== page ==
Album Review: Dan Le Sac vs. Scroobius Pip: The Logic Of Chance (4/5)

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Review By Chris Imlach

It’s been just shy of two years since Dan Le Sac and Scroobius Pip released their debut album Angles and now they’re back with the follow up – The Logic of Chance.

The major thing you notice about The Logic of Chance when you first listen to it is that it lacks the stand out tracks that grab you straight away, like Thou Shalt Always Kill, The Beat That My Heart Skipped, Fixed and… well pretty much everything else on Angles did. However that is not to say that this new record is not any good. Quite the contrary in fact – aside from the bouncy, catchy Great Britain which does have that initial impact the other tracks grow on you and reward re-listening until pretty much every song gets stuck in your head.

Musically The Logic of Chance moves away from the indie angle and sampling of Angles and instead goes in a more electronic dance-based direction and in places even veers close to drum n bass and dub-step. Whether or not this is an improvement is really down to your personal tastes but the change isn’t really so fundamental as to alienate fans of the first album.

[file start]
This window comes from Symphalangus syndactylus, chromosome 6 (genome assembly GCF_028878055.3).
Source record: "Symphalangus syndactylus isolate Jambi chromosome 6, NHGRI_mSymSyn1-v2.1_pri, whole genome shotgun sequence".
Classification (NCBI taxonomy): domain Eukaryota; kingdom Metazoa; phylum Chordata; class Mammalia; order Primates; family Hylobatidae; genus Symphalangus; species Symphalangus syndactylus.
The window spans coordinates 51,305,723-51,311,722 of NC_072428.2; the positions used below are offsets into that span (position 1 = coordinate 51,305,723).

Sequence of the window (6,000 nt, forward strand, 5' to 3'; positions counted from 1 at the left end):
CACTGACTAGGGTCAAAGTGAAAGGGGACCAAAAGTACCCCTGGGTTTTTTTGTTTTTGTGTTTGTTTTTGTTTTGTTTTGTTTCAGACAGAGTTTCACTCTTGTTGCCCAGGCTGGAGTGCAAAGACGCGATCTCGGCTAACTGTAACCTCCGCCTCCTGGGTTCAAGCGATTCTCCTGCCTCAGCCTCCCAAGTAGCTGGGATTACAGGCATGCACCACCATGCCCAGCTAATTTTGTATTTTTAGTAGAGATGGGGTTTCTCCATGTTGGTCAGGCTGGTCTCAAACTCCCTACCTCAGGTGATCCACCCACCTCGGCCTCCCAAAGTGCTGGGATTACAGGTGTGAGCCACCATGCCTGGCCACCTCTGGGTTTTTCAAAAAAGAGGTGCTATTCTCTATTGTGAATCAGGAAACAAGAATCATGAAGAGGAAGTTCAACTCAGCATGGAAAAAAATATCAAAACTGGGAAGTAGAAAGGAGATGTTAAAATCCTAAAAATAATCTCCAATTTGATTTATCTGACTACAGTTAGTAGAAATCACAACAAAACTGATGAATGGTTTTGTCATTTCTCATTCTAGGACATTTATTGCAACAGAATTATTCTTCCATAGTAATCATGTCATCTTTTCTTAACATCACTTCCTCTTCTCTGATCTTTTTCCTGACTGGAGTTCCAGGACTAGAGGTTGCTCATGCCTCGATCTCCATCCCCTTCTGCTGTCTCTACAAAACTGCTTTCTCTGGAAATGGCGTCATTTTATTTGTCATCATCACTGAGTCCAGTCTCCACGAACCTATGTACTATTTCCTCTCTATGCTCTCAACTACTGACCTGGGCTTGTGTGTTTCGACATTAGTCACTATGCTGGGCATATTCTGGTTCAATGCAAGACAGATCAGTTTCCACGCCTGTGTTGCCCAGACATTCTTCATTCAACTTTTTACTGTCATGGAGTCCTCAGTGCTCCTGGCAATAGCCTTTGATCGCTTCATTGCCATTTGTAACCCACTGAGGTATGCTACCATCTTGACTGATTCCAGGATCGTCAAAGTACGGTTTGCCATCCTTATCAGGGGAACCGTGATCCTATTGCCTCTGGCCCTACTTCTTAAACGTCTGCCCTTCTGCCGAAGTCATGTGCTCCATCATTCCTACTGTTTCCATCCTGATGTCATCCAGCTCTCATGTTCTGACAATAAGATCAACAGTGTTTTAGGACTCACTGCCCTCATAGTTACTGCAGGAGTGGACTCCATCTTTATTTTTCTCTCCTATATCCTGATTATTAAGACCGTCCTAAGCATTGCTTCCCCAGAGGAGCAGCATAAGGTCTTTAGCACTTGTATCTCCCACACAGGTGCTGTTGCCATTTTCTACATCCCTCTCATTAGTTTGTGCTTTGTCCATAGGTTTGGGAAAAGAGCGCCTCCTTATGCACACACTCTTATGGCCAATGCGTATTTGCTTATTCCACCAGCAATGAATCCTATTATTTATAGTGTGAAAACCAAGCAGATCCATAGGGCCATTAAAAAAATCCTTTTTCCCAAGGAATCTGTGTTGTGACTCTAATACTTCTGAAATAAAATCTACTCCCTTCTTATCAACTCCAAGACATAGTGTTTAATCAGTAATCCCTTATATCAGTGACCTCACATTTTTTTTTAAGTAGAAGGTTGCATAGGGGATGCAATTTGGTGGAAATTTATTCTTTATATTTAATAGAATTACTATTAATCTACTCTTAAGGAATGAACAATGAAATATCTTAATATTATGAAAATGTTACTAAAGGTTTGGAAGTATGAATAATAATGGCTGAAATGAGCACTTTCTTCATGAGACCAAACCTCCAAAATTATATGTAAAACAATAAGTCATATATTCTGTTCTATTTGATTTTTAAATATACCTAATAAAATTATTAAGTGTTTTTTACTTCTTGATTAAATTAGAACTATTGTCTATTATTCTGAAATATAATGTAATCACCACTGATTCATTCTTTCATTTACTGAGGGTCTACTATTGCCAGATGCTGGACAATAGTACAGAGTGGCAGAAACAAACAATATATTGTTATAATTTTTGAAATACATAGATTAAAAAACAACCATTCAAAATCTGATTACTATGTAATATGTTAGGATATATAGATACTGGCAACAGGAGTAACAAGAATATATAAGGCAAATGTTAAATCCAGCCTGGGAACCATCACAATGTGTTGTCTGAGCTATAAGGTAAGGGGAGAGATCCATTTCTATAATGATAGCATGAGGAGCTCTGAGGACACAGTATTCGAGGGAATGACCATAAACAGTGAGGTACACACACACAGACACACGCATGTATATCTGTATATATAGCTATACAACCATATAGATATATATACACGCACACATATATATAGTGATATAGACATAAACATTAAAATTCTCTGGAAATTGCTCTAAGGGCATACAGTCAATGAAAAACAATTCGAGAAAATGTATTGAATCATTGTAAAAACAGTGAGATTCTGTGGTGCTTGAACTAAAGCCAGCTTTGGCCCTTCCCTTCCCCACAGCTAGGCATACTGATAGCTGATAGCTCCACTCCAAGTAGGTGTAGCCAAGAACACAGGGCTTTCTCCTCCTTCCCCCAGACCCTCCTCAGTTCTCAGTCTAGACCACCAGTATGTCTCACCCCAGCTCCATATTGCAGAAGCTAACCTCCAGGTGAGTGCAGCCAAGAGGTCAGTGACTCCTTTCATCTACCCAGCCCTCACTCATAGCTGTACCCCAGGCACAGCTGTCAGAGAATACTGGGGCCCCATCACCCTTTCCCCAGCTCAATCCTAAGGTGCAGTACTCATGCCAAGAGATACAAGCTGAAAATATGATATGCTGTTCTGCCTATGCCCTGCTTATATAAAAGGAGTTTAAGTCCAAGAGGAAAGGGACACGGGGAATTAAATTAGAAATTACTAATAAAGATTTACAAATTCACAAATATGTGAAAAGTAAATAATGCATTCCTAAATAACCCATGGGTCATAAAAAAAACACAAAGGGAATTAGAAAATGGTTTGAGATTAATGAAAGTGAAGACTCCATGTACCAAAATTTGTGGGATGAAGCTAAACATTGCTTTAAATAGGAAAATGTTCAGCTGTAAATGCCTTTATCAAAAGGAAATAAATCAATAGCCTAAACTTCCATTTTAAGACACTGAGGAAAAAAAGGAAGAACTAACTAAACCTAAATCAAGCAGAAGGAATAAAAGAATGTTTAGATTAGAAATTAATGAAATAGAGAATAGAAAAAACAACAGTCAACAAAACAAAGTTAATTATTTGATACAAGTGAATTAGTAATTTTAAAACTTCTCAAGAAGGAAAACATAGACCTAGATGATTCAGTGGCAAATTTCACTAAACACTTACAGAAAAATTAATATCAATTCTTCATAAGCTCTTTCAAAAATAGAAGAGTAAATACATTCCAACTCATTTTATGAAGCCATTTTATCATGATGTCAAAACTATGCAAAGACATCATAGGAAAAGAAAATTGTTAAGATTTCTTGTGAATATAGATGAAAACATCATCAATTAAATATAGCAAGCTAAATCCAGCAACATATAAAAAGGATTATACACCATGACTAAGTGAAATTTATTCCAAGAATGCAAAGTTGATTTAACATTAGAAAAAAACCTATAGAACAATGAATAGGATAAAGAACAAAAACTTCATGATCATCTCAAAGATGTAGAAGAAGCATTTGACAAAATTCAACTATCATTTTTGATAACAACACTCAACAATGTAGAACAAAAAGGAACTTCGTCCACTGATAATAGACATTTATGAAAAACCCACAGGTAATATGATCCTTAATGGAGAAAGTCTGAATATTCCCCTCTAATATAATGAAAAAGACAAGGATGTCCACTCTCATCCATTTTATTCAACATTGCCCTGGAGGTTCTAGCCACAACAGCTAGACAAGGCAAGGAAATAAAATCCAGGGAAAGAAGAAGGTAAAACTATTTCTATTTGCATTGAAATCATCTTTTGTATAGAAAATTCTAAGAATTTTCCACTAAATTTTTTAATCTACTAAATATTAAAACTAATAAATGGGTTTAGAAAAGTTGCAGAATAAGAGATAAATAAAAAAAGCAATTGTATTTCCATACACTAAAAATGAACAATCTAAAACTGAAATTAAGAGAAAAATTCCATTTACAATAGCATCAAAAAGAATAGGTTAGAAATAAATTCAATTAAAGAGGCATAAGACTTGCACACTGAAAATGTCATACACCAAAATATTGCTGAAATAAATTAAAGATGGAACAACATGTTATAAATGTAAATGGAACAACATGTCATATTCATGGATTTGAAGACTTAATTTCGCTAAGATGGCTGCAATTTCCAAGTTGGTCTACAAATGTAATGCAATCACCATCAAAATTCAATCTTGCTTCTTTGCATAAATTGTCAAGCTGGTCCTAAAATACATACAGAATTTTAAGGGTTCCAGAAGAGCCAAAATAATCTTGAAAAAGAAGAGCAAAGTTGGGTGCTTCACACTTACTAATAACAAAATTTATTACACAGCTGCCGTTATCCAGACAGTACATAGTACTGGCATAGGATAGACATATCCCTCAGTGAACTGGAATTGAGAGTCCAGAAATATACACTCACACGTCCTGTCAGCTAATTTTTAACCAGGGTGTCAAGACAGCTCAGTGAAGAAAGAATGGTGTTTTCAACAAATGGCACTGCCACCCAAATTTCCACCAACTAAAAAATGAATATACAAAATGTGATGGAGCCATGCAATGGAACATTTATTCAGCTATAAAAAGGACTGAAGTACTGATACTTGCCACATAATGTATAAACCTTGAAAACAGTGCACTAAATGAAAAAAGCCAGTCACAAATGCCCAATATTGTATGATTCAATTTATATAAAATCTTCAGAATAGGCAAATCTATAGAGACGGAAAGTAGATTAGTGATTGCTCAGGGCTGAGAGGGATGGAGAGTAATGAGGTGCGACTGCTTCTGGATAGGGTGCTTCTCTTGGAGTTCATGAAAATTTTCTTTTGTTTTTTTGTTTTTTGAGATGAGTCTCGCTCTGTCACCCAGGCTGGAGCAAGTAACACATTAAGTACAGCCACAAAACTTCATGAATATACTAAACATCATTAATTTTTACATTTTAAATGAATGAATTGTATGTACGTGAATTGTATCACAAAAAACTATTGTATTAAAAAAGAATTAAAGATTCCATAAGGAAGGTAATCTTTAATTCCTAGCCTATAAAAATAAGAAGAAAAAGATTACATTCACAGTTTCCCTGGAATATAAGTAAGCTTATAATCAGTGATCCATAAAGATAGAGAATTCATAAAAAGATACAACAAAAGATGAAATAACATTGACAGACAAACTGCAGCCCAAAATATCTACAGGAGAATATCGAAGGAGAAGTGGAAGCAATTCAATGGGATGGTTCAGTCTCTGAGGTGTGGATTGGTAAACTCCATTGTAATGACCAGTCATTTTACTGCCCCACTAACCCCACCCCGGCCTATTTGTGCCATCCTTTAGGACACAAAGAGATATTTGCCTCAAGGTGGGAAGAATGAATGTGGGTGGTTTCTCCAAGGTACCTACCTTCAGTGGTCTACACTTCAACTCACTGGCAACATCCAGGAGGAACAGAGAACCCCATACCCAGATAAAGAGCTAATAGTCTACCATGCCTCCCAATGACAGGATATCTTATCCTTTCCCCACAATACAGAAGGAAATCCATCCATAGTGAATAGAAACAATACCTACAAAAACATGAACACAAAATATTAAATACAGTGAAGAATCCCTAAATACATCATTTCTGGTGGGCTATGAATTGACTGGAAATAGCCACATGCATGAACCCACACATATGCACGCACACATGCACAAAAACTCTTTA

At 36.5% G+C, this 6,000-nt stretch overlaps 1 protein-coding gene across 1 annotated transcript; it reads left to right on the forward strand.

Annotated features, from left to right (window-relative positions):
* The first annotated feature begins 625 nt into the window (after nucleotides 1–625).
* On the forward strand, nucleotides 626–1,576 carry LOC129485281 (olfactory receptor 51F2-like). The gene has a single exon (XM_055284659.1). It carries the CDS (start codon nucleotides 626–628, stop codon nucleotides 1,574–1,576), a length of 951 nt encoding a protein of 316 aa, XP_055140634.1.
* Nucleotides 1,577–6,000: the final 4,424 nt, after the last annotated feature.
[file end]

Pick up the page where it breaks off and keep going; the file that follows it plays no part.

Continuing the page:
Lyrically it is exactly what is to be expected from spoken word artist Scroobius Pip – political, observational and searching for identity. Specifically, Pip reflects on British identity more than probably anyone else around at the moment – Great Britain, Cowboi, Last Train Home and Stake A Claim all address the nature of the ever elusive British identity as well as the social and political issues of the country in stark, uncompromising terms. Whilst there is nothing quite as harrowing as Magician’s Assistant on this new album Five Minutes certainly gets under your skin and makes you think. This is especially true of my favourite lyric from the whole album – “For the good times I wish you 5 minutes in heaven before the Devil knows you’re dead”.

For all of Scroobius Pip’s musings on the darker, less attractive side of life (rape, domestic violence, knife crime, that kind of thing…) there are some fun moments too – most notably Cauliflower and Snob the latter of which has had me bouncing around and singing along with more enthusiasm each time I hear it.

Overall The Logic of Chance is a more coherent album than Angles which threw a lot of different ideas together into a fantastic but fairly random record. Whilst it may lack the initial, first listen impact the band’s debut offered, this is an album packed with great songs and demonstrates that Dan Le Sac and Scroobius Pip are constantly developing greater synergy as a duo as time goes on.

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